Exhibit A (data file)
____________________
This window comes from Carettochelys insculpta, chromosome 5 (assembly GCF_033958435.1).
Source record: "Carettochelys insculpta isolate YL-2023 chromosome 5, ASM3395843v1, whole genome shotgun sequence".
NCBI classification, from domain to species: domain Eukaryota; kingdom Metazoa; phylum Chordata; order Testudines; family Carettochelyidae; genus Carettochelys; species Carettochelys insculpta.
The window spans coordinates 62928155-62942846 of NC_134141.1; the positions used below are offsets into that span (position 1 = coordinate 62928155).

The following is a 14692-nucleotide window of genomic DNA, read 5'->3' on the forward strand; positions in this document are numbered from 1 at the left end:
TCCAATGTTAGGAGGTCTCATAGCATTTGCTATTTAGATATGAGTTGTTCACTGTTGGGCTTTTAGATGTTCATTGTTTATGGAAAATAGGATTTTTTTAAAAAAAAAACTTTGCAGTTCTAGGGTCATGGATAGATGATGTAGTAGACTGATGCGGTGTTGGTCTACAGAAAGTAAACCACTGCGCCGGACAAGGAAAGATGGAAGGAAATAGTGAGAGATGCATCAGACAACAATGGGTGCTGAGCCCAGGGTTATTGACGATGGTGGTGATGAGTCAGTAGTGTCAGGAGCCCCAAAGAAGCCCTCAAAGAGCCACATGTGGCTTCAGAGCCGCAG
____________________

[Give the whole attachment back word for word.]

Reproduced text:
This window comes from Carettochelys insculpta, chromosome 5 (assembly GCF_033958435.1).
Source record: "Carettochelys insculpta isolate YL-2023 chromosome 5, ASM3395843v1, whole genome shotgun sequence".
NCBI classification, from domain to species: domain Eukaryota; kingdom Metazoa; phylum Chordata; order Testudines; family Carettochelyidae; genus Carettochelys; species Carettochelys insculpta.
The window spans coordinates 62928155-62942846 of NC_134141.1; the positions used below are offsets into that span (position 1 = coordinate 62928155).

The following is a 14692-nucleotide window of genomic DNA, read 5'->3' on the forward strand; positions in this document are numbered from 1 at the left end:
TCCAATGTTAGGAGGTCTCATAGCATTTGCTATTTAGATATGAGTTGTTCACTGTTGGGCTTTTAGATGTTCATTGTTTATGGAAAATAGGATTTTTTTAAAAAAAAAACTTTGCAGTTCTAGGGTCATGGATAGATGATGTAGTAGACTGATGCGGTGTTGGTCTACAGAAAGTAAACCACTGCGCCGGACAAGGAAAGATGGAAGGAAATAGTGAGAGATGCATCAGACAACAATGGGTGCTGAGCCCAGGGTTATTGACGATGGTGGTGATGAGTCAGTAGTGTCAGGAGCCCCAAAGAAGCCCTCAAAGAGCCACATGTGGCTTCAGAGCCGCAG